Disposers can help reduce trash hauling costs, eliminate food waste odors and decrease labor by minimizing trips to the dumpster.
Disposers can process most types of food waste. Even scraps that are more difficult to grind can be deposited in these systems. But horsepower determines the operational capacity and volume. When buying a disposer, foodservice operators can choose from a wide range of configurations, with ½-, ¾-, 1-, 1 ½-, 2-, 3-, 5-, 7½- and 10-horsepower units available.
Housing construction can be aluminum, stainless steel or cast iron that can be coated or plated. A majority of cutting mechanisms are available and made of rust-resistant nickel, stainless steel or austempered heavy ductile iron.
Disposers with rotor-fixed cutting teeth are the most commonly used, although units with swivel cutting teeth or a hammermill grinder are available. All types include a cutter operating at high speed inside a stationary shredder ring.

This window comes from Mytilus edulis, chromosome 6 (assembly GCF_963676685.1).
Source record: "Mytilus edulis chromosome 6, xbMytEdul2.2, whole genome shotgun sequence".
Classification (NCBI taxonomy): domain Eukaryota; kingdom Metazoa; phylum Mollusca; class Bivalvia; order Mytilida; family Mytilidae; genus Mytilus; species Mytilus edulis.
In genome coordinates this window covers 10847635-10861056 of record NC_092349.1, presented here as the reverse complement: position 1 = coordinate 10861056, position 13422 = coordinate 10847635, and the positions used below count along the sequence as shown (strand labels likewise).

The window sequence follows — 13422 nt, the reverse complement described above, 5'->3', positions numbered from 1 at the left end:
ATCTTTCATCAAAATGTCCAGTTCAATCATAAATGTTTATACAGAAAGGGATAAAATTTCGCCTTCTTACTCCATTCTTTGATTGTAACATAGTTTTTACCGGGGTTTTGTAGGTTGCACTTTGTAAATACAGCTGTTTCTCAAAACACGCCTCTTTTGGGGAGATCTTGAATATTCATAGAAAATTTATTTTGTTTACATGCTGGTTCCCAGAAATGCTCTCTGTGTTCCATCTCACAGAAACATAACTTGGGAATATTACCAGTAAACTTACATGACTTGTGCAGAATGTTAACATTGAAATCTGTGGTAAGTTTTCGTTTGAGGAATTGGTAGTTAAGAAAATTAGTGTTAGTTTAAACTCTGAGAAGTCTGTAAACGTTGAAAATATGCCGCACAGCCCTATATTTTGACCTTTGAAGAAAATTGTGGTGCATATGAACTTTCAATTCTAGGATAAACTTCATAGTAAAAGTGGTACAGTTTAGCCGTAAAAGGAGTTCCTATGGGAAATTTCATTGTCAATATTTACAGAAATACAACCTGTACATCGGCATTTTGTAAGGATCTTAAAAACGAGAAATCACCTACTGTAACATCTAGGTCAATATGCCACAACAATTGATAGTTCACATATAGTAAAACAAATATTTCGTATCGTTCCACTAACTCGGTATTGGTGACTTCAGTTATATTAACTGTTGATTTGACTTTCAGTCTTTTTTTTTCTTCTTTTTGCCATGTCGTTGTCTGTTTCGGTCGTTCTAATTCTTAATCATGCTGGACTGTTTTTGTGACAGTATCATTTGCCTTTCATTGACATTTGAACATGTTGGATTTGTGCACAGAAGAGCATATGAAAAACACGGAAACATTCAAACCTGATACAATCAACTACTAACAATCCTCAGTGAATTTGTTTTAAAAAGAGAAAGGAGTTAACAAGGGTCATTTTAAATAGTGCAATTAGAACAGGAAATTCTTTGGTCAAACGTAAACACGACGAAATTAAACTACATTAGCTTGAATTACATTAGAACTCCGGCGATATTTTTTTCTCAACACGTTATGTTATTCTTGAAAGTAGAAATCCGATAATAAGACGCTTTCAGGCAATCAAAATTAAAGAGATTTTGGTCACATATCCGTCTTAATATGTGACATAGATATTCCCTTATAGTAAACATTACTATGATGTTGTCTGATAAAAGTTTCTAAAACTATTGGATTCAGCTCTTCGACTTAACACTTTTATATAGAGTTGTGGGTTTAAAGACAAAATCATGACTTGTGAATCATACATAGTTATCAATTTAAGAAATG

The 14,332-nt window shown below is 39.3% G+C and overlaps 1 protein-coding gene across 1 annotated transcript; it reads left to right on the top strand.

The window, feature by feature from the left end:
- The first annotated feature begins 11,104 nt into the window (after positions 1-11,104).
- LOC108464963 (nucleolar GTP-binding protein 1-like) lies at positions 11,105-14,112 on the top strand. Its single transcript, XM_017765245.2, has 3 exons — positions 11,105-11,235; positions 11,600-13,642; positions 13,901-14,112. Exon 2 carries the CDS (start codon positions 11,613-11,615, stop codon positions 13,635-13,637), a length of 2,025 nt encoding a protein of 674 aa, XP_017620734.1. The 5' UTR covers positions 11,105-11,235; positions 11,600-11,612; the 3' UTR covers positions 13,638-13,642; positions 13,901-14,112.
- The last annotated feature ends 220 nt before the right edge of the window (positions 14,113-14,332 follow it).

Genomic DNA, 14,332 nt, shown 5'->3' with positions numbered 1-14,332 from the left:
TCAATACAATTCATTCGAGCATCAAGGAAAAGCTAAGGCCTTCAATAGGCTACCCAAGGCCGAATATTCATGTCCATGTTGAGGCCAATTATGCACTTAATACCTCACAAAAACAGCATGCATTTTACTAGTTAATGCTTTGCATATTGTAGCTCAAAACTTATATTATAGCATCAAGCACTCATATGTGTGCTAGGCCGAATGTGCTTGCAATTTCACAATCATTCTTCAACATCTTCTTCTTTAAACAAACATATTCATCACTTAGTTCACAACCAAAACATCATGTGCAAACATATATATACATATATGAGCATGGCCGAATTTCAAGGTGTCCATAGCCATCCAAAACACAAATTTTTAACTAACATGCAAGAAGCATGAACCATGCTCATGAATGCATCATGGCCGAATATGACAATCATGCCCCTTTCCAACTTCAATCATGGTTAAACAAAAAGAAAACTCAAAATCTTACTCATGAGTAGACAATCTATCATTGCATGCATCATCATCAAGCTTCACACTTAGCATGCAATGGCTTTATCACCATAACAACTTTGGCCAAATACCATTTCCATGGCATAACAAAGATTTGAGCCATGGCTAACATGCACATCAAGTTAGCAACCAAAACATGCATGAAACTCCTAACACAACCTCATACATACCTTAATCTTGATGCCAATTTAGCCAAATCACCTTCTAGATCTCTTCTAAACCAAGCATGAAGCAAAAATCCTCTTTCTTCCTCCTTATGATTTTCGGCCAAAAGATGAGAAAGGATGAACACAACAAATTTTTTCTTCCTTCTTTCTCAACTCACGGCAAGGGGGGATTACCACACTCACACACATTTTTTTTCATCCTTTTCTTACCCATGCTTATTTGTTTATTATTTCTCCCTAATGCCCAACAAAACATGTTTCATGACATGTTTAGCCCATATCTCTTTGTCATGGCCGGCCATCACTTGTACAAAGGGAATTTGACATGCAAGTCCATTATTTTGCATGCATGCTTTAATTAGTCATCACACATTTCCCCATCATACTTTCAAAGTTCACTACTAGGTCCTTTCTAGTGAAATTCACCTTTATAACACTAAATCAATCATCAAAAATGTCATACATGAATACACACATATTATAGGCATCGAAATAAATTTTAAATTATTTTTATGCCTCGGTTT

Systems purchased with a sink assembly are mounted to the bottom of the sink and include weld-in or bolt-in adaptors. Disposers with a cone assembly include a 12-, 15- or 18-inch stainless steel cone bowl welded into a table.
Voltage options include 115, 208, 230 and 460, with single and triple phase units available. Disposers are operated with either a standard electrical wall switch or electronic controls. Manual reverse switches can extend the life of the cutting blades, while also unjamming stuck food waste. Automatic reversing controls also are offered.
Options for these units include magnets, which prevent flatware and metallic items from getting caught in the disposer, and special wrenches to assist with jams.
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